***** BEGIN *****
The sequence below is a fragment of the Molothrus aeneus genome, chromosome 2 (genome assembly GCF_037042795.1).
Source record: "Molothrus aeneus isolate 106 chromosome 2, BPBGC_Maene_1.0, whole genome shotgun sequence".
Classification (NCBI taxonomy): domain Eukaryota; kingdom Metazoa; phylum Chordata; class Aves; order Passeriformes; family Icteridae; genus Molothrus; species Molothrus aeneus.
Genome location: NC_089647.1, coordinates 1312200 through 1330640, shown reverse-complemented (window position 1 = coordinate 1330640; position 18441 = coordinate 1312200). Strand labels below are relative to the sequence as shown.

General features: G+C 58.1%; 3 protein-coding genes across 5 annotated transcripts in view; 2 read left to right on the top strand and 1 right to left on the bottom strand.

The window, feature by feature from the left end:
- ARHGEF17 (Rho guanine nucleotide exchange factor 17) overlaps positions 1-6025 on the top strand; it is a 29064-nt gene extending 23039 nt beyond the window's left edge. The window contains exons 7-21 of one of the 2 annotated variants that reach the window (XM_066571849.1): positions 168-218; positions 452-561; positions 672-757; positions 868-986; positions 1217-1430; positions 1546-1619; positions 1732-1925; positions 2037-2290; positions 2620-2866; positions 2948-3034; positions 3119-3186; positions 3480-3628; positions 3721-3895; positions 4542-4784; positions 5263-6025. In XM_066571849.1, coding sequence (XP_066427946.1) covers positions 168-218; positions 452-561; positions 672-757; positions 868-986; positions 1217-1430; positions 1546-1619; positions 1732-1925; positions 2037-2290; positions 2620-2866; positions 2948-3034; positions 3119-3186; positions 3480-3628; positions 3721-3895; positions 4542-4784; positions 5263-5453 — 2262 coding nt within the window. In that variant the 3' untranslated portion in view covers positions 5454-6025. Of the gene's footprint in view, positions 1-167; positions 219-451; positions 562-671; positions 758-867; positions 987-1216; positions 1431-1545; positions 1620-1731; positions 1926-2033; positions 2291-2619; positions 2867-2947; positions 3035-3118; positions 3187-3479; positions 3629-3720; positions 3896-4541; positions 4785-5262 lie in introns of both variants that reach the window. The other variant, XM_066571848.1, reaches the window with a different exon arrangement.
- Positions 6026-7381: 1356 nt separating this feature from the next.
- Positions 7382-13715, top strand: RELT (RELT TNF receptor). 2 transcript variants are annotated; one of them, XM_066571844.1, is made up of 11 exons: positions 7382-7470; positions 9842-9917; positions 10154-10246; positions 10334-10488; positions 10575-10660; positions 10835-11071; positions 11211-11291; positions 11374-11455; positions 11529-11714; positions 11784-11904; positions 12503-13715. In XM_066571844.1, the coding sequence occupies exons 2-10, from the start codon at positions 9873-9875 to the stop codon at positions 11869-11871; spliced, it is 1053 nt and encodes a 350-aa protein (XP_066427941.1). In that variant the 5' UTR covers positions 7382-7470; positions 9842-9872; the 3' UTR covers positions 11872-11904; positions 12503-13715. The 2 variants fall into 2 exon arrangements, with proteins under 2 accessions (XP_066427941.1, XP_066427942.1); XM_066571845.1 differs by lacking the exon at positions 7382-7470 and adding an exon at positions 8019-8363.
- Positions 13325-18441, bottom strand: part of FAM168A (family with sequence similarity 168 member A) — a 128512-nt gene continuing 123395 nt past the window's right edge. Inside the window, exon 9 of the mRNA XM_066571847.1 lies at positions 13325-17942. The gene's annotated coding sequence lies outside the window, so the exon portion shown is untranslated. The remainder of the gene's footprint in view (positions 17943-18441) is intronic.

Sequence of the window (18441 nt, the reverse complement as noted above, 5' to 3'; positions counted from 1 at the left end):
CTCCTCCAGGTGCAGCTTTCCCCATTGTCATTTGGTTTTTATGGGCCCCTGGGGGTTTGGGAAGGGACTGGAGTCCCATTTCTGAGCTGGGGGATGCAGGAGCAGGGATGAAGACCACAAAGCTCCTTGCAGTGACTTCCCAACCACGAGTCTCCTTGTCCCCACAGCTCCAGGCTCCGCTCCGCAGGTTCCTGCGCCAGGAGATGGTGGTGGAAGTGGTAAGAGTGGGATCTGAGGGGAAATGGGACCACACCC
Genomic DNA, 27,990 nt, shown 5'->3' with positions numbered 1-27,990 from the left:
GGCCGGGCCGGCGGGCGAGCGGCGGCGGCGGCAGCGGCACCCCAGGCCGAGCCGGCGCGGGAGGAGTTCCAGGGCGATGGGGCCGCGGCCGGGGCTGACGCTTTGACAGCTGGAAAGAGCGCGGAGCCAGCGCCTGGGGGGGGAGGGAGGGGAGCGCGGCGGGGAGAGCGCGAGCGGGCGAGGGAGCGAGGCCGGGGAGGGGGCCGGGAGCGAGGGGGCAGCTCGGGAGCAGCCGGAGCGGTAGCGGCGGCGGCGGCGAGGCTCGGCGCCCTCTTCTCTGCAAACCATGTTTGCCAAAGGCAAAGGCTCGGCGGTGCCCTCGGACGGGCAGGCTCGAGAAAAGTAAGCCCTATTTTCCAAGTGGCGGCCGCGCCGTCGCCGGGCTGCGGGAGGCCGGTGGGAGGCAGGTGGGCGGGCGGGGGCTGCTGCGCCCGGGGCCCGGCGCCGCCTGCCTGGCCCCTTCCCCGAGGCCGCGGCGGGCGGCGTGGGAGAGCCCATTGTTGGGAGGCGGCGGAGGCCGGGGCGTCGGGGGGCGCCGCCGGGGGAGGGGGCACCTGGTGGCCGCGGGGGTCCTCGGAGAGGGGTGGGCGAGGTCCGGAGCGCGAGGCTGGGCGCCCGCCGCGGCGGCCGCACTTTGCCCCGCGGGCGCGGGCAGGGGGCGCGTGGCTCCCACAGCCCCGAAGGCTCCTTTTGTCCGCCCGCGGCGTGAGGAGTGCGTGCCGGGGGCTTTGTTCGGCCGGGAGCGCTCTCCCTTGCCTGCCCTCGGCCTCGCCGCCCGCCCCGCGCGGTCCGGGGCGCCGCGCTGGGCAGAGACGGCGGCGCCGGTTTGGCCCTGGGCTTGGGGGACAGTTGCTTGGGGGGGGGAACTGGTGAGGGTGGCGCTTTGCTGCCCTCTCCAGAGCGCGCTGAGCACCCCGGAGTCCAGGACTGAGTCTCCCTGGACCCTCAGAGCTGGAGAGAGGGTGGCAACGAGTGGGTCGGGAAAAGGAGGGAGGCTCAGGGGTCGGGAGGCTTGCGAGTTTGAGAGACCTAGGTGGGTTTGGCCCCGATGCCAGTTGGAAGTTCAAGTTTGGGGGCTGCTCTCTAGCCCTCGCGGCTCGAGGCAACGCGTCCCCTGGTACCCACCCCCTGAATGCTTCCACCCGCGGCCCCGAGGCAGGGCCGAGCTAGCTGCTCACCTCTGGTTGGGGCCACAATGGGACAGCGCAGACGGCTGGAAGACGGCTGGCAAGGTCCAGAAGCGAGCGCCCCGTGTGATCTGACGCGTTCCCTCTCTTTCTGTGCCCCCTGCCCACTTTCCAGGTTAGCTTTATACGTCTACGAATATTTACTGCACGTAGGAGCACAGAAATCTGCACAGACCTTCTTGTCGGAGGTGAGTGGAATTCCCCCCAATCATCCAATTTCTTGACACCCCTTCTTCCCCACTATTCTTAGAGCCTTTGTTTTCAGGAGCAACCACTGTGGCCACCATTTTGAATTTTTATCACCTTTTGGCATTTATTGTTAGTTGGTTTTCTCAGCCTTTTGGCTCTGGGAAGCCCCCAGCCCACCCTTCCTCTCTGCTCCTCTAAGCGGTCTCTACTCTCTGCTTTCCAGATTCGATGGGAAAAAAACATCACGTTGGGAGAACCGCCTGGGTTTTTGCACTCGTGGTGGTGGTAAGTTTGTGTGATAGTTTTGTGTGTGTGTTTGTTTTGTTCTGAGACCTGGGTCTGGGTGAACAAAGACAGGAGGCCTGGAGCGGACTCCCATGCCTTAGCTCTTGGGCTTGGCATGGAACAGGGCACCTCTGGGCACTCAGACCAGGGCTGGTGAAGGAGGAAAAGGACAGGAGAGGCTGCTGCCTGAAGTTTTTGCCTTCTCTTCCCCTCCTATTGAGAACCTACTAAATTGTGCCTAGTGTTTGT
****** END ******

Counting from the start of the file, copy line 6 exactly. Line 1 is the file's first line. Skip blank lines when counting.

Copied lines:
The window, feature by feature from the left end: